Commission tables request for card room employees to play poker where they work

oxford downs room
State regulations prohibit the practice.

It’s a specific problem for a specific area card room workers who like to play poker themselves yet have to go out of town to do so because their card room is the only one nearby. 

State regulations prohibit playing where you work, but the owners of Oxford Downs in Marion County are looking for a variance that would help them and their workers, and perhaps other similarly situated operations.

Whether those workers will get that chance has yet to be decided.

“Where Oxford Downs is located, we’ve got a number of employees in the card room who have expressed interest in playing poker,” attorney John Lockwood said to the Florida Gaming Control Commission at its regularly scheduled meeting in Tallahassee. “Pretty much, across the state, people in the poker industry that work in the poker industry, generally like to play poker.”

Most times, these workers are employed in businesses near other card rooms or casinos, which isn’t the case here.

“These players are forced to drive to Tampa, Jacksonville, other rooms that are nowhere near close to them,” Lockwood said. “What we’re looking to do is provide some accommodation to ensure these players are not hosting home games or anything like that. We want to bring all of these operations into a licensed and regulated card room.” 

The variance asked for would only apply to cash poker games and employee-participation tournaments. Both the card room owners and Commissioners expressed a desire to make sure patrons don’t have to sit at a table with employees because of any perceived advantage the employee might have by knowing the dealer or simply working at the business.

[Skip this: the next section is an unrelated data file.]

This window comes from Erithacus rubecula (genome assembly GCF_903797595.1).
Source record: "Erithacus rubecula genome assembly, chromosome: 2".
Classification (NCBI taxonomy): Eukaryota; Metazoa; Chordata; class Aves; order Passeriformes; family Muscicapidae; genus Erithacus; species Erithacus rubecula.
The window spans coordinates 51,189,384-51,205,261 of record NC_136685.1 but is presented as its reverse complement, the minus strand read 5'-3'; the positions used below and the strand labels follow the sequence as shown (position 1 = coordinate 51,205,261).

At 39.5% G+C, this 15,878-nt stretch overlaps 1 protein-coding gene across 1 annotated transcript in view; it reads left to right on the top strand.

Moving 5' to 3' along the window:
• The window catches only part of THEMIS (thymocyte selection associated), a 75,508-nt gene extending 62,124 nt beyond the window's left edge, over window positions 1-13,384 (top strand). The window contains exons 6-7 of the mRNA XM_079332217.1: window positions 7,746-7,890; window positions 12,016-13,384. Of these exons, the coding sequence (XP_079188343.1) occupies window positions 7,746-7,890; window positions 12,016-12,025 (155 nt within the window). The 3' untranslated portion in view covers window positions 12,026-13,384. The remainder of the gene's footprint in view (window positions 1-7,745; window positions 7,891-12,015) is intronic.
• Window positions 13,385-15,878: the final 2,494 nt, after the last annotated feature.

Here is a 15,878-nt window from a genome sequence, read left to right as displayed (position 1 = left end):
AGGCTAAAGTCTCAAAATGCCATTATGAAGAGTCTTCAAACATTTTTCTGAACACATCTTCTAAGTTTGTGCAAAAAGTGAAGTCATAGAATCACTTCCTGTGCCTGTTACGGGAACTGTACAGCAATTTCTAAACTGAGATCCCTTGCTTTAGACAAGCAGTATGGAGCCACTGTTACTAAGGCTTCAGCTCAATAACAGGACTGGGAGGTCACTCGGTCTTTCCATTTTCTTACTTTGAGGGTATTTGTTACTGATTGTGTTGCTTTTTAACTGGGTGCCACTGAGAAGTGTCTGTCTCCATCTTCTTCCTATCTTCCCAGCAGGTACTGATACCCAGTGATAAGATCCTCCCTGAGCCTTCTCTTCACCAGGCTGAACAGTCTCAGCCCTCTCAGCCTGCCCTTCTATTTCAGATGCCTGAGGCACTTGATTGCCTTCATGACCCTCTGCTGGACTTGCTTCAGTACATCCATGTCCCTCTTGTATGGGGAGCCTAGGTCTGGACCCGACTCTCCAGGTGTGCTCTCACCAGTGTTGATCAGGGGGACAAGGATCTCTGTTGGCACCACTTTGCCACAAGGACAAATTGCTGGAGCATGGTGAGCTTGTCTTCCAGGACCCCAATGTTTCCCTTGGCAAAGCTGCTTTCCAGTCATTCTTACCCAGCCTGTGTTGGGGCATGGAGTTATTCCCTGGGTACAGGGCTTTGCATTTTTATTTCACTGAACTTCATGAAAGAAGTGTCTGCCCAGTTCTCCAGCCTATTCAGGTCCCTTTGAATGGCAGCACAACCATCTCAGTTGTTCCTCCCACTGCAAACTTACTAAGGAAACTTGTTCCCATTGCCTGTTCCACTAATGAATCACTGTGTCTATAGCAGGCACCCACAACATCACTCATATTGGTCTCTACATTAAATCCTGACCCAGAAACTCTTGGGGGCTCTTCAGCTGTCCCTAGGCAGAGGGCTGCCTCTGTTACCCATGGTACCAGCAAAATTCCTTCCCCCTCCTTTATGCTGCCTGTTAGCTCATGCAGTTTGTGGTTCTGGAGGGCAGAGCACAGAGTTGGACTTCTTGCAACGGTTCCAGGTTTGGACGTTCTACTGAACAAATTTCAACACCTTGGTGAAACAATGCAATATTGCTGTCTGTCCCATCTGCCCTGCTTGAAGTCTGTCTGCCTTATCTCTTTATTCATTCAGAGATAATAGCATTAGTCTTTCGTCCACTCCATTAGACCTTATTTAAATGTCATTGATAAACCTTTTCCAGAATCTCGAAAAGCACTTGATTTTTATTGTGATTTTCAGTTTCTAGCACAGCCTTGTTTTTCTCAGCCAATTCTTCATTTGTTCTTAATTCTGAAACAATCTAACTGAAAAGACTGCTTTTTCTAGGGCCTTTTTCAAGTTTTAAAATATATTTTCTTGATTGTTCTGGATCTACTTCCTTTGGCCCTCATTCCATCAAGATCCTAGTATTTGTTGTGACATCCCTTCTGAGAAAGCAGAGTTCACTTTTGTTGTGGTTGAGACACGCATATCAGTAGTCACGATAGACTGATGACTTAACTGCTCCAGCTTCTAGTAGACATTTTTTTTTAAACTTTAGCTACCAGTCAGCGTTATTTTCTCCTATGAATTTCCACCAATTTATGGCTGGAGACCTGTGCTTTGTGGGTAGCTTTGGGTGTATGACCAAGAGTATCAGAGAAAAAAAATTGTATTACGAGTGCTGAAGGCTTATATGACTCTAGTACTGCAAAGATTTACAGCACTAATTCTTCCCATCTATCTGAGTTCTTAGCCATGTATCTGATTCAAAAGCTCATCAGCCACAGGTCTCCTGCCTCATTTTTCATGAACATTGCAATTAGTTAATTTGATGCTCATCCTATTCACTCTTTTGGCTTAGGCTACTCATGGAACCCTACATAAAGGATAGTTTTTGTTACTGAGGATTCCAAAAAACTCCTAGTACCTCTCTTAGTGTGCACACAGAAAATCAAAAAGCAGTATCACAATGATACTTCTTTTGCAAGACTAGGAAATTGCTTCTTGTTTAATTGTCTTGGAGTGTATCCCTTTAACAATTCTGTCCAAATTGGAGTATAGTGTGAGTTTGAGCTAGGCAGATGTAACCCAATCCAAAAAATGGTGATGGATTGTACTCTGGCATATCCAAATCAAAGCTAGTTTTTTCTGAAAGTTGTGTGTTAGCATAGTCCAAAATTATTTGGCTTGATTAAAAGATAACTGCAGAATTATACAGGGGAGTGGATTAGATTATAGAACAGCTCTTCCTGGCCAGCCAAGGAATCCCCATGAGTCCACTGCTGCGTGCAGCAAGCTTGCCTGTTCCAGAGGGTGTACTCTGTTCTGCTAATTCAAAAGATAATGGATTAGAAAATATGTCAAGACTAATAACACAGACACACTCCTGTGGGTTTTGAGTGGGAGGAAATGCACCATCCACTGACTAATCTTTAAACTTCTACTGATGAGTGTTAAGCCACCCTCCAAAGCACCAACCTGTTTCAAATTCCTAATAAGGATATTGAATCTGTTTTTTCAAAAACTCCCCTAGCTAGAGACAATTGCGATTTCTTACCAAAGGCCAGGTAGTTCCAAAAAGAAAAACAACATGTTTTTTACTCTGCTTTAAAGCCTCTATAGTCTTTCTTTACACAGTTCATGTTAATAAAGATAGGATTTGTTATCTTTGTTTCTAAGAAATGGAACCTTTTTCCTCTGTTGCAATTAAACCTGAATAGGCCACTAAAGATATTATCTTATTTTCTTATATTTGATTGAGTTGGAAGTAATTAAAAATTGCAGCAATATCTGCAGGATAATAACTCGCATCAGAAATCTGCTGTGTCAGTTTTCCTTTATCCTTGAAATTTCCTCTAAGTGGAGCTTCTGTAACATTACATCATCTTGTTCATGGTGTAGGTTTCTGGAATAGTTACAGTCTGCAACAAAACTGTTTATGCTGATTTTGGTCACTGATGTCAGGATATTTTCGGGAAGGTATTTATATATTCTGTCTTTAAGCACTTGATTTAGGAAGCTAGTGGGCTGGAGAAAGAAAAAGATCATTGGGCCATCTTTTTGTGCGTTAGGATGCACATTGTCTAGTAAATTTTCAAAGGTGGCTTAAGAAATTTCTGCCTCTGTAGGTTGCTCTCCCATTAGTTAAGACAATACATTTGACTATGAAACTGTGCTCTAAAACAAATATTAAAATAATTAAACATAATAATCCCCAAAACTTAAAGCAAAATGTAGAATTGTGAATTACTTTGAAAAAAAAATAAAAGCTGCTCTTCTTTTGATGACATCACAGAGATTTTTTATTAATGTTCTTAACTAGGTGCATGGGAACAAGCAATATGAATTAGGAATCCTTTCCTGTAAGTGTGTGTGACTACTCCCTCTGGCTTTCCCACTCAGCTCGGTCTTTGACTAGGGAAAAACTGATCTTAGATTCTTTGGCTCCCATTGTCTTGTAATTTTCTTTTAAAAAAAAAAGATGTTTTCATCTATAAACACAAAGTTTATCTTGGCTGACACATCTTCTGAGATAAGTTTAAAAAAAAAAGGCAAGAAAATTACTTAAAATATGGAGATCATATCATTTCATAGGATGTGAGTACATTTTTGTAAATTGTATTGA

Oxford Downs ownership already filed a challenge to the occupational licensing rule at the center of the discussion. 

“We would intend, if this variance is granted and allowed for these six tables over a period of one year, that the plan would be to withdraw that rule challenge,” Lockwood said.

He noted different jurisdictions treat the issue differently, so there’s no set path.

Several Commissioners expressed a desire to see some hard numbers on what card room management believes they’re missing out on by not being able to have their workers play at the same facility.

Commissioner John D’Aquila said making a decision on just the claim of a “substantial financial decline, here, without numbers, it just leaves me to pause. It opens up the floodgates.”

“That part’s missing,” he said. “We call it wiggle room, or maybe the way the statute’s written. I’m just having a hard time digesting that.”

Lockwood made his case for hardship, Commissioner Julie Brown said, but she agreed with D’Aquila that the Commission needs the statistical details to appropriately make their call on the variance.

The petitioners would have addressed those issues already, Lockwood said, but weren’t aware that it was necessary. They plan on returning to the Commission with the data requested in order to move forward on the variance.

Wes Wolfe

Wes Wolfe is a reporter who's worked for newspapers across the South, winning press association awards for his work in Georgia and the Carolinas. He lives in Jacksonville and previously covered state politics, environmental issues and courts for the News-Leader in Fernandina Beach. You can reach Wes at [email protected] and @WesWolfeFP. Facebook:

One comment

  • Sonny

    November 7, 2022 at 10:02 pm

    Not a good idea. Allowing employees to gamble at the facility they work at only promotes embezzlement. Employees that have a tendency to lose which is 99.99% like all poker players will find themselves working for free and start stealing money/chips to offset the losses to pay for their food, housing, gas, family, insurance, debts and so on. The casino will actually be promoting and preying on their own employees vice to gamble which could lead to a host of major problems incuding depression and suicide.

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